Date: 11 Dec 1957
The body of a newly-born male child was found on a ledge outside a house in Colville Square in Kensington.
The police arrived at the scene shortly after receiving a call by a radio car and found the body there wrapped up in a woman's petticoat. There was no clothing on the child and nothing that enabled it to be identified.
The pathologist that carried out the post mortem said that the child had been born within 24 hours of its discovery and had weighed 6lb 5oz.. He said that the front of the child's neck had small abrasions consistent with fingernail marks as well as small haemorrhages of the larynx and that there was no evidence of disease. He gave the child's cause of death as being due to asphyxia, due probably to pressure upon the neck. However, he added that he thought that it was possible that the pressure could have been applied during the child's delivery. He added that there was no evidence of there having been skilled attention at birth.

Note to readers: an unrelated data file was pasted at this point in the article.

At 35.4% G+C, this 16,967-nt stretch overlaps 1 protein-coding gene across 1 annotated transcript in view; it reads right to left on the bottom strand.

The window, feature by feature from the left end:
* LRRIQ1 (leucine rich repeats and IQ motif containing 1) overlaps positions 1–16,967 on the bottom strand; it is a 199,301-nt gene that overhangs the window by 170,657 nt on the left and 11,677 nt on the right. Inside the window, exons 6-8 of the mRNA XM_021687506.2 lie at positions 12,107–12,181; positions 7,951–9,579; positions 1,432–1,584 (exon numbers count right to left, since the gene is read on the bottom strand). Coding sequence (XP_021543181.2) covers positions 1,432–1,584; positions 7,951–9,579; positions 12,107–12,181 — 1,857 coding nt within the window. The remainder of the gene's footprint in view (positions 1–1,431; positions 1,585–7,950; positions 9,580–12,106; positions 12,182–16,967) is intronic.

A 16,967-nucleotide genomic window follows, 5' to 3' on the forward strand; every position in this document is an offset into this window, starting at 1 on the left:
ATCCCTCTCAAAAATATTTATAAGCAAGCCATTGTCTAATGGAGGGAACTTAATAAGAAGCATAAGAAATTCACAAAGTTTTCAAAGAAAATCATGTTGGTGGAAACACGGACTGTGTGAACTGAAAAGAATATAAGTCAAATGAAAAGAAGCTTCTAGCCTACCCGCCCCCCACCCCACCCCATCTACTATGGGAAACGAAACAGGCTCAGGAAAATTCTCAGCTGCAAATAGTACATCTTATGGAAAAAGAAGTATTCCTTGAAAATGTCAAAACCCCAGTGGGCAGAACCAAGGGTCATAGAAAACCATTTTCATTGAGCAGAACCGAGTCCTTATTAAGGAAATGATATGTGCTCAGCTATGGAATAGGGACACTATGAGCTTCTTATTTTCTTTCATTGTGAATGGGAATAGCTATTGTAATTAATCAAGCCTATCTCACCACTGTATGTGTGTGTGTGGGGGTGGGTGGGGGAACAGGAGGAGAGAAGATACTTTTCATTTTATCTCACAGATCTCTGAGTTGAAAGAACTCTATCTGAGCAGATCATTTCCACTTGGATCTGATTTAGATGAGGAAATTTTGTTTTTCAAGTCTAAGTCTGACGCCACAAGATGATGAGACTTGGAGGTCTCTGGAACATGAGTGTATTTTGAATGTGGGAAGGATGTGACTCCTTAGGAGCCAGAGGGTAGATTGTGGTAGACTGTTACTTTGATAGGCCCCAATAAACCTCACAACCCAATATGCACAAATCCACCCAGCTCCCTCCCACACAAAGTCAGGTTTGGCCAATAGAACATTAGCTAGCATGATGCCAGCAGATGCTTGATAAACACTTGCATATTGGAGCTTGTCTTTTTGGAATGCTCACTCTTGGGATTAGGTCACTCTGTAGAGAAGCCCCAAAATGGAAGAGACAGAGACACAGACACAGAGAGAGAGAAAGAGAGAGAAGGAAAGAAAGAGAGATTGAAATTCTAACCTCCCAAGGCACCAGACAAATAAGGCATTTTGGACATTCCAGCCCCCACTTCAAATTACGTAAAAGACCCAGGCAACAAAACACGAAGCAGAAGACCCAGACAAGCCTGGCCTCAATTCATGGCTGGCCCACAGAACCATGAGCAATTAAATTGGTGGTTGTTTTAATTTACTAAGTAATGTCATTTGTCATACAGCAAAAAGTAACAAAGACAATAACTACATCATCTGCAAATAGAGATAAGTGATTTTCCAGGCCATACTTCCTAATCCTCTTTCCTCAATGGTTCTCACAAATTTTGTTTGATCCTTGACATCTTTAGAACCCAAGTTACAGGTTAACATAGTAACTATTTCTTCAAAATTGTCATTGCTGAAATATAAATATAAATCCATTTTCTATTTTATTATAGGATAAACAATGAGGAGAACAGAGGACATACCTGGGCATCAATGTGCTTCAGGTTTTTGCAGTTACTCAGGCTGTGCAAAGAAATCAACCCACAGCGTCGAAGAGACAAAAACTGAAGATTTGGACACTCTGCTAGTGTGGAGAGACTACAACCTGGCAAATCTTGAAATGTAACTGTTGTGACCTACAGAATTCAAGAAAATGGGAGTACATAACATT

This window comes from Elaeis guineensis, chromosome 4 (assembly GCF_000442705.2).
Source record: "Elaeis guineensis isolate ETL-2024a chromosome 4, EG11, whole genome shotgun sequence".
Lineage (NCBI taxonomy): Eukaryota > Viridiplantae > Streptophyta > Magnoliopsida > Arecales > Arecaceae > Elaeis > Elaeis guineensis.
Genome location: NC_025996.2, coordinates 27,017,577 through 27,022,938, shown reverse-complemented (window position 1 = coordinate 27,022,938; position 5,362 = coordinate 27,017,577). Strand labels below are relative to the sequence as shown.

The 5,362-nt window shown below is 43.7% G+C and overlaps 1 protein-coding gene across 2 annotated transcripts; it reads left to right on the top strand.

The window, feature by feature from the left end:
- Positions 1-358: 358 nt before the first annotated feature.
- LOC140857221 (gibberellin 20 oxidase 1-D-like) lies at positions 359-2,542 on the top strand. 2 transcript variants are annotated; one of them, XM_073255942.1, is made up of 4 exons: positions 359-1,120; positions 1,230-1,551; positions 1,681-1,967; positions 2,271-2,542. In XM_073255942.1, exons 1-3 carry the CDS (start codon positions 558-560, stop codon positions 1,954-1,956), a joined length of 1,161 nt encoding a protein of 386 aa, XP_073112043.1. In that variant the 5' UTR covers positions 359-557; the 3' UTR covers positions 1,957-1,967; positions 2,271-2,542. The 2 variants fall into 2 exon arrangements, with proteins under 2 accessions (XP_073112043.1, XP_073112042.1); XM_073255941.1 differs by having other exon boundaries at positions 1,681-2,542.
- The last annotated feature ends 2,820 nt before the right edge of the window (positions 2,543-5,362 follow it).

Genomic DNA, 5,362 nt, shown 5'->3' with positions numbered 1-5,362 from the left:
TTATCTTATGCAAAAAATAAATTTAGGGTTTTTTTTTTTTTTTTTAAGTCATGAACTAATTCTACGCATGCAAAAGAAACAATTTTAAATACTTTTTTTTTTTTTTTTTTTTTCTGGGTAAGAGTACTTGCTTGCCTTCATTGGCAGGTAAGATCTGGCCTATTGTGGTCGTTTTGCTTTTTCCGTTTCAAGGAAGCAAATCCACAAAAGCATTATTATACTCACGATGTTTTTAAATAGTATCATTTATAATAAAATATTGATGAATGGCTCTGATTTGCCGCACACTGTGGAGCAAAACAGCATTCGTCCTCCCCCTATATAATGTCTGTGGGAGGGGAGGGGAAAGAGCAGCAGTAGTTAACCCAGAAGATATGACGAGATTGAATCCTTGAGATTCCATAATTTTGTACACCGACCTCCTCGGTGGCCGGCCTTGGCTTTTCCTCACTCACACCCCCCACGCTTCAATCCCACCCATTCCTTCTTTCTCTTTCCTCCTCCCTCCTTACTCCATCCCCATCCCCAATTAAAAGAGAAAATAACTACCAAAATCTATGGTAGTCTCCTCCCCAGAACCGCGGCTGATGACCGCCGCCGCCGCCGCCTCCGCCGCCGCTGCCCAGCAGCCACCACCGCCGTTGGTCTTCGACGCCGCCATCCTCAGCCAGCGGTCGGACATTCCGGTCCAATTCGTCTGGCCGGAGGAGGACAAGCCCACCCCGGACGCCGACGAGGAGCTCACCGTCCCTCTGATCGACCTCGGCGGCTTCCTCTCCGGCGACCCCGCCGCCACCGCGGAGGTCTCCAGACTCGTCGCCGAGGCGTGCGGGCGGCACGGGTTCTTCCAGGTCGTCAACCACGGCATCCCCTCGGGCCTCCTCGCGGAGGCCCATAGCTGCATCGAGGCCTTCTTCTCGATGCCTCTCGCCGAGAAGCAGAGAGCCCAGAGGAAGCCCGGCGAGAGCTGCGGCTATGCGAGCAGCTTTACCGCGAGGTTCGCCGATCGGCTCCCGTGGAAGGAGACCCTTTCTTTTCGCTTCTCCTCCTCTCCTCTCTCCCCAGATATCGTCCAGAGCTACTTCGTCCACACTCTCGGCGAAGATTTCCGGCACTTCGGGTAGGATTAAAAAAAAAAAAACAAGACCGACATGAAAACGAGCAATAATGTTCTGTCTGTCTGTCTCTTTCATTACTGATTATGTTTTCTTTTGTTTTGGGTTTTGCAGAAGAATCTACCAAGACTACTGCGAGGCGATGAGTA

The pathologist added that it was possible that the marks on the child's neck could have been caused by deliberate strangulation, but said that they did not suggest it by their character. He said, 'The baby could have been strangled but in my opinion he probably died from want of proper attention at birth'.
The detective in charge of the investigation into the child's death said that an extensive investigation had been carried out in order to find the child's mother but that they had been unsuccessful.
The Coroner returned an open verdict, stating that extensive enquiries by the police had failed to trace the child's mother and that the boy had died from asphyxia with the exact circumstances not known.
see West London Observer - Friday 13 December 1957, p10
see Kensington Post - Friday 20 December 1957